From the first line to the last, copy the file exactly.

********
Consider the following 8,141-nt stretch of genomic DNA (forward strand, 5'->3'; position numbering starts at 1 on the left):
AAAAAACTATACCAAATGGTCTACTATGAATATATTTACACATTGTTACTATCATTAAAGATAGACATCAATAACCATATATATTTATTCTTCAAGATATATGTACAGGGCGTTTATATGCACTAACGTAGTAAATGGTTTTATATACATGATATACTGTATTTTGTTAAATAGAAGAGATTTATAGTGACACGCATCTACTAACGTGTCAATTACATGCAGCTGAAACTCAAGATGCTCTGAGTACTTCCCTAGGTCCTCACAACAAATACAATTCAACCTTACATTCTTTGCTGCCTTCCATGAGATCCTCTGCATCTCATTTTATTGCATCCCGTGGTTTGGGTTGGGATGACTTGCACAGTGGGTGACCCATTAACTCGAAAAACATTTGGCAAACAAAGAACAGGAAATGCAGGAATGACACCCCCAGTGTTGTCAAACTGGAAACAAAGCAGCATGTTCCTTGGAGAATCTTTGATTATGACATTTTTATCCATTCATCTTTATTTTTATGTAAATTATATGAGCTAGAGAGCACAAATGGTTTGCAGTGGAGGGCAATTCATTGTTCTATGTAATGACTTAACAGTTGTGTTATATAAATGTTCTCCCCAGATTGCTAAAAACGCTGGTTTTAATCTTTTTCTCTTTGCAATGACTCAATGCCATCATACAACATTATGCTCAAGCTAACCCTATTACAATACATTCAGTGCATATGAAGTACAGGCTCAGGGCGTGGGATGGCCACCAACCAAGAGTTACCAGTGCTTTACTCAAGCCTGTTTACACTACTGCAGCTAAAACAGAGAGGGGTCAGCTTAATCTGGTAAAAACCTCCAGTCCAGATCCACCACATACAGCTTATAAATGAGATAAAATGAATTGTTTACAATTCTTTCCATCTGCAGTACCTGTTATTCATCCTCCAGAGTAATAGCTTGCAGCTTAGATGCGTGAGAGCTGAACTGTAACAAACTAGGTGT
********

Consider the following 8,141-nt stretch of genomic DNA (forward strand, 5'->3'; position numbering starts at 1 on the left):
AAAAAACTATACCAAATGGTCTACTATGAATATATTTACACATTGTTACTATCATTAAAGATAGACATCAATAACCATATATATTTATTCTTCAAGATATATGTACAGGGCGTTTATATGCACTAACGTAGTAAATGGTTTTATATACATGATATACTGTATTTTGTTAAATAGAAGAGATTTATAGTGACACGCATCTACTAACGTGTCAATTACATGCAGCTGAAACTCAAGATGCTCTGAGTACTTCCCTAGGTCCTCACAACAAATACAATTCAACCTTACATTCTTTGCTGCCTTCCATGAGATCCTCTGCATCTCATTTTATTGCATCCCGTGGTTTGGGTTGGGATGACTTGCACAGTGGGTGACCCATTAACTCGAAAAACATTTGGCAAACAAAGAACAGGAAATGCAGGAATGACACCCCCAGTGTTGTCAAACTGGAAACAAAGCAGCATGTTCCTTGGAGAATCTTTGATTATGACATTTTTATCCATTCATCTTTATTTTTATGTAAATTATATGAGCTAGAGAGCACAAATGGTTTGCAGTGGAGGGCAATTCATTGTTCTATGTAATGACTTAACAGTTGTGTTATATAAATGTTCTCCCCAGATTGCTAAAAACGCTGGTTTTAATCTTTTTCTCTTTGCAATGACTCAATGCCATCATACAACATTATGCTCAAGCTAACCCTATTACAATACATTCAGTGCATATGAAGTACAGGCTCAGGGCGTGGGATGGCCACCAACCAAGAGTTACCAGTGCTTTACTCAAGCCTGTTTACACTACTGCAGCTAAAACAGAGAGGGGTCAGCTTAATCTGGTAAAAACCTCCAGTCCAGATCCACCACATACAGCTTATAAATGAGATAAAATGAATTGTTTACAATTCTTTCCATCTGCAGTACCTGTTATTCATCCTCCAGAGTAATAGCTTGCAGCTTAGATGCGTGAGAGCTGAACTGTAACAAACTAGGTGT